Marksmanship vs Point Index Shooting Training Methods

Which is Best for the Beginner?

Story and Photos by Paul Pawela

The debate rages among gun aficionados on how to train beginners on the fine points of shooting a handgun. Some trainers start out with the fundamentals of marksmanship:
  1. Steady hold;
  2. Proper breathing;
  3. Focus on the front sight;
  4. Practice rear sight alignment and Gently squeeze (don’t jerk) the trigger
Others favor starting with the “point index” shooting training method:
  1. Crush grip on the gun;
  2. ) Center line the body and index the firearm straight to eye-level as you’re pointing a finger looking over the sights, not looking through them
  3. ) Shoulder and pelvis are slightly bent in a good fighting stance with the arms extended and locked out;
  4. When shooting begins, never regrip the gun or lower to see where your hits are. Shoot three to four groups at whatever distance (no longer than 30 feet) before verifying the target.
Pawela, here posing as a bad guy with a knife, argues that
marksmanship training takes “a significant amount of practice to
fully master,” a big ask in a time of bullet shortages, while point index
shooting is all about just “getting multiple hits rapidly on target.
So, who is right? Actually, they both are. But the problem is that marksmanship advocates often fail to inform new shooters that this methodology takes thousands of repetitions to create the muscle memory to perfect (and with today’s current ammo shortage, good luck with that). Point index shooting, on the other hand, takes three to five minutes to become proficient for personal defense purposes.
Marksmanship focuses on target shooting, while point index shooting emphasizes shooting for self-defense, which greatly differs from poking holes into targets.

TARGET VS. TACTICAL SHOOTING Personally, I favor point index shooting if we’re talking handguns because it was designed for up-close self-defense situations. Time and again, we find what works well for target shooting bears little resemblance to a tactical shooting situation.
One of my first shooting instructors/mentors was retired Command Sergeant Major Eric Haney (he was an active duty master sergeant when I trained with him and I was a sergeant). He was one of the original members of Delta Force and the author of Inside Delta Force, the book that inspired the popular television show The Unit. To quote Haney from his book:
“Pistols are a trade-off, trading range and accuracy for portability and concealability. … Most shooting is based on methods used in target shooting – staring at the front sight. Close range gun fighting is a world away from target shooting.” Consider that in the majority of citizen-involved self-defense shootings, most conflicts occur within arm’s reach, with the longest distance being about 30 feet or the length of two cars (the car is the number one location for assaults on citizens). However, many people waste bullets and time trying to hone skills with handguns at absurd distances from 25 to 100 yards. Spend time training for what is probable, not possible.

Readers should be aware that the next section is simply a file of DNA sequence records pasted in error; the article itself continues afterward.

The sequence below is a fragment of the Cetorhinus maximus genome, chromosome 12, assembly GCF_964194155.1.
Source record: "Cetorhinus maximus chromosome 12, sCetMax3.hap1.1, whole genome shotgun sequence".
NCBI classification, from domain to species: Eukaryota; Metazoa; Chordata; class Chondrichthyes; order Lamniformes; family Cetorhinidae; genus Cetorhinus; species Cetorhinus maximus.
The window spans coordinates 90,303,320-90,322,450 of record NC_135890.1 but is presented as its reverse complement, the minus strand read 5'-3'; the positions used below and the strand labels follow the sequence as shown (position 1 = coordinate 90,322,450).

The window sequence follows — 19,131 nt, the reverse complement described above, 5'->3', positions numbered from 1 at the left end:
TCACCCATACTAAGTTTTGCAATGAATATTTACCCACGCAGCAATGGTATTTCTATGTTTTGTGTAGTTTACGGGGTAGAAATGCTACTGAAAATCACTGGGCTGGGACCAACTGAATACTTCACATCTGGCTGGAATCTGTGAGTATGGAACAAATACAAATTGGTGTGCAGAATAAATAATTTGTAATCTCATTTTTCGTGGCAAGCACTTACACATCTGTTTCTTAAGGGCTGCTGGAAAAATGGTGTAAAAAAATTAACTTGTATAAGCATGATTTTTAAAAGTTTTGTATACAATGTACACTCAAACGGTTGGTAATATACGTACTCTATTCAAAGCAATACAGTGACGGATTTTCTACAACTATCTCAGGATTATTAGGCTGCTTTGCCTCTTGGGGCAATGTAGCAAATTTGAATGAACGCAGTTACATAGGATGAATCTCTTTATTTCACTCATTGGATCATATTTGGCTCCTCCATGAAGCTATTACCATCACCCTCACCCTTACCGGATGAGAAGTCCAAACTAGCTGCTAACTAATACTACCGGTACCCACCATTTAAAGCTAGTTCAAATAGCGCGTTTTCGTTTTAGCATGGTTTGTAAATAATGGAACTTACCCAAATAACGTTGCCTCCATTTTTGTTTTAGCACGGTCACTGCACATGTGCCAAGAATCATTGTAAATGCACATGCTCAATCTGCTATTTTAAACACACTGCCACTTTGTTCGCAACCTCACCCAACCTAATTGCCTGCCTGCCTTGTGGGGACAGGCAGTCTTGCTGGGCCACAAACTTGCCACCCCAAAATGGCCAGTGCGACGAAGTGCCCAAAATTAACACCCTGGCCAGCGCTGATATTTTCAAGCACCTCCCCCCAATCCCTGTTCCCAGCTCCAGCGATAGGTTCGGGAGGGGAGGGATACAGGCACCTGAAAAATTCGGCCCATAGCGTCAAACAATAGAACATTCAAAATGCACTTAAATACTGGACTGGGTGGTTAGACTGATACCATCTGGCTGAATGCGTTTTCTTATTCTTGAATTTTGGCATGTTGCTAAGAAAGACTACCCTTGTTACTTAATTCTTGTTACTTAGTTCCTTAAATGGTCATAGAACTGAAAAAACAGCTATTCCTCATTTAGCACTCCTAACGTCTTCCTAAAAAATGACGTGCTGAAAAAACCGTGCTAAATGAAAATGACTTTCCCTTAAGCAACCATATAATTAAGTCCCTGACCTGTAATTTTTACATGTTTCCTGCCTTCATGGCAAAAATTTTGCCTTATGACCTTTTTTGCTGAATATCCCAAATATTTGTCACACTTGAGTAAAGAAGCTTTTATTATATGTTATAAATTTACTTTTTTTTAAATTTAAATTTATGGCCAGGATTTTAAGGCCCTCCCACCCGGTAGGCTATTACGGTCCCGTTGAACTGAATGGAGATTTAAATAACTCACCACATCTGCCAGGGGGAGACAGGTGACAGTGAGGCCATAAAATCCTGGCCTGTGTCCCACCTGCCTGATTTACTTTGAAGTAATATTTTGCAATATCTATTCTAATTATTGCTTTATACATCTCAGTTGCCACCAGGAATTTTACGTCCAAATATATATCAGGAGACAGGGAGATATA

Under stress in a fight or flight situation, the body will instinctively crouch and subconsciously push away from the danger by creating distance. If armed, you will automatically crouch and extend your arms, placing them at eye-level.
So why not practice this method even before you begin the basic marksmanship techniques? It will create confidence, which leads to practical experience.

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Historically, the fundamentals of marksmanship originated with rifle shooting. The theory was that if armed with a rifle, one has distance, and if there is distance, there is time: time to focus on breathing, time to get proper front sight/rear sight alignment, time to slowly squeeze the trigger.
These are all the things one needs to do to become a competitive shooter or a distinguished marksman. Unfortunately, this training is commonplace for handguns as well, and it takes a significant amount of practice to fully master. In the process, new shooters often develop “target fixation” and are frustrated by the inability to constantly hit the bull’s-eye.

The point index shooting method I prefer is the same, whether you are shooting two-handed or one-handed, in the case of a person holding onto a loved one or dealing with an injured hand during the course of a deadly encounter.
In fact, I am so confident of this method that I often bet my students a steak dinner that I can have them shooting proficiently in five minutes or less; in the last 12 years, I have taught over 6,000 people this method and have not had to buy one dinner!
I care far less about grouping targets than I do about getting multiple hits rapidly on target because at the end of the day, we are concerned with stopping the threat. That means to shoot as many rounds as needed. When a person can put their rounds inside the number 10 target ring, that gives us confidence.
Marksmanship can come later. A handgun is a self-preservation tool used at close distances; gunfighting is a world away from target shooting. If you’re a new shooter, why not train for the worst-case scenario first? That’s just my two cents.

Editor’s note: Paul Pawela is a nationally recognized firearms and self-defense expert.